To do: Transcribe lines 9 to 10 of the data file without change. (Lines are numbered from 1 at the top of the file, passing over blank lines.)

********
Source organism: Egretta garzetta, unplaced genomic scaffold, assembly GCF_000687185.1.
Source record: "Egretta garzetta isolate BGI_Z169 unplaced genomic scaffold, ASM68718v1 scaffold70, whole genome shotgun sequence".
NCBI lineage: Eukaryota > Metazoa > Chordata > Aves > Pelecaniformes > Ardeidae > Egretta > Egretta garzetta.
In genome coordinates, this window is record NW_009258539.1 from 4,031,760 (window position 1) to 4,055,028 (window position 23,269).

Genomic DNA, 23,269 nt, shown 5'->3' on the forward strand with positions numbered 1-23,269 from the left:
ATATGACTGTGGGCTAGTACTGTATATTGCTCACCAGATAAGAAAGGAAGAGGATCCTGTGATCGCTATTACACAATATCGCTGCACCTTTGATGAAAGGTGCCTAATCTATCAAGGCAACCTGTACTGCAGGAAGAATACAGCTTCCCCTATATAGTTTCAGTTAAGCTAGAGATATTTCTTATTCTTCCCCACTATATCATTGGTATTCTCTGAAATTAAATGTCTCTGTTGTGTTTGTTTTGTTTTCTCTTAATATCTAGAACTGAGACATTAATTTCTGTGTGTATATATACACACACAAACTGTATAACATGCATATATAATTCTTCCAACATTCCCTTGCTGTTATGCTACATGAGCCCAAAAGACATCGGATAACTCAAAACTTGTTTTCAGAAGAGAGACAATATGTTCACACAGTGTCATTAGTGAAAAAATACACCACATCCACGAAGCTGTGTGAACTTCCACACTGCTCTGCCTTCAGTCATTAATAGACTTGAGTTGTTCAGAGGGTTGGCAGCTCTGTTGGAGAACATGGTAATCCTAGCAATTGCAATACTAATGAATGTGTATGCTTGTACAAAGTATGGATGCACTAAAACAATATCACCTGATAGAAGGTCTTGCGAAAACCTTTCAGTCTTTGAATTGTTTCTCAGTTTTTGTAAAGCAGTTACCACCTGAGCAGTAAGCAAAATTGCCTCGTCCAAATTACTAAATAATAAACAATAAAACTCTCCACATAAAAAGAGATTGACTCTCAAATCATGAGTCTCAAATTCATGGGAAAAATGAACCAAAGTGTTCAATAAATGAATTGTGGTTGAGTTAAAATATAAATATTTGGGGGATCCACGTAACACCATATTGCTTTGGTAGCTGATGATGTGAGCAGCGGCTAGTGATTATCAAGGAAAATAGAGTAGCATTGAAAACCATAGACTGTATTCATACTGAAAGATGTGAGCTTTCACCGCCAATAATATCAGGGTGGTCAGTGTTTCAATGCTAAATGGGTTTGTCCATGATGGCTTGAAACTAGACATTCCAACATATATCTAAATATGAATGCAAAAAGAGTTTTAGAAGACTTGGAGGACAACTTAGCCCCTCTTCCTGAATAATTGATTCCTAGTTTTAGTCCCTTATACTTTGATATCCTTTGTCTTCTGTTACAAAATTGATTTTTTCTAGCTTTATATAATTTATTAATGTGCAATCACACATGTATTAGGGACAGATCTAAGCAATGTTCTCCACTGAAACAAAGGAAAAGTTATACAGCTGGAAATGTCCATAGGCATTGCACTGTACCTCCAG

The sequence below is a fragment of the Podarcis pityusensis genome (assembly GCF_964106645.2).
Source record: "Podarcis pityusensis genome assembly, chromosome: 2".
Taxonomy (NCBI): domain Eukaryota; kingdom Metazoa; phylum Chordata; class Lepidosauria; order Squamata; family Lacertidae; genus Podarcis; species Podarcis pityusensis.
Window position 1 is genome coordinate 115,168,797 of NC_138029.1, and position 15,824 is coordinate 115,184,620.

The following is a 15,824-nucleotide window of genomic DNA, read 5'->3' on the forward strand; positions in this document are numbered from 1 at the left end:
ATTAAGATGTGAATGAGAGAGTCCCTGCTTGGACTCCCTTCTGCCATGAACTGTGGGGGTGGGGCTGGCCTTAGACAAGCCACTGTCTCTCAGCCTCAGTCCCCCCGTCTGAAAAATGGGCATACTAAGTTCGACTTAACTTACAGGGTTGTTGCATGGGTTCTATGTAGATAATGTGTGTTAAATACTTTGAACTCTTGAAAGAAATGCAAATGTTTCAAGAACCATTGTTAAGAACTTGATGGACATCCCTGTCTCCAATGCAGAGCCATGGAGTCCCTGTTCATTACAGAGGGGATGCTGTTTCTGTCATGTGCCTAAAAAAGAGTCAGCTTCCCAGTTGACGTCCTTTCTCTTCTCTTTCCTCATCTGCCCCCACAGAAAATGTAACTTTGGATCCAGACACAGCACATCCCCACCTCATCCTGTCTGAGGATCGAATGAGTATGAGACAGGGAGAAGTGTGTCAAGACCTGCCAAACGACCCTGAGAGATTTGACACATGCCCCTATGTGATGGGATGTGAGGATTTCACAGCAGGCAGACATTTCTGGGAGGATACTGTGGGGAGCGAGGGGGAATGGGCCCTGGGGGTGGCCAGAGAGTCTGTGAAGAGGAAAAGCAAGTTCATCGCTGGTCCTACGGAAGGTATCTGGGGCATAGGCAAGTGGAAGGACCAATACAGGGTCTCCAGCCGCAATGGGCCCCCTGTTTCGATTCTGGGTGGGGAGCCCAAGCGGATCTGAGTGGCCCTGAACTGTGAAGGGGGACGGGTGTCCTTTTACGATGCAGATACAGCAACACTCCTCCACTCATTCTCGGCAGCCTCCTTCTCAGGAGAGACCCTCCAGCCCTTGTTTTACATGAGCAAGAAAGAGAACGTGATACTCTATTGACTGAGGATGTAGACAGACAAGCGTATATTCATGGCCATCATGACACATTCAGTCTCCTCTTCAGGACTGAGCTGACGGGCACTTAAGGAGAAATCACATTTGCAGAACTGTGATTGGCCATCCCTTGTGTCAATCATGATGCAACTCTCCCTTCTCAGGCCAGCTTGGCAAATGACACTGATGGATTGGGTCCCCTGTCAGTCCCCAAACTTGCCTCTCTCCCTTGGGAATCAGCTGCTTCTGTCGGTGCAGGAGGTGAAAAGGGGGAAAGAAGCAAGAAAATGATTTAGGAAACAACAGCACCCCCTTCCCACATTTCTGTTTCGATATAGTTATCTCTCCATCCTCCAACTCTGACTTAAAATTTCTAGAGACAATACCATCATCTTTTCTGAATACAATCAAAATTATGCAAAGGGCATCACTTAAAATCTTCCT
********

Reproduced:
Taxonomy (NCBI): domain Eukaryota; kingdom Metazoa; phylum Chordata; class Lepidosauria; order Squamata; family Lacertidae; genus Podarcis; species Podarcis pityusensis.
Window position 1 is genome coordinate 115,168,797 of NC_138029.1, and position 15,824 is coordinate 115,184,620.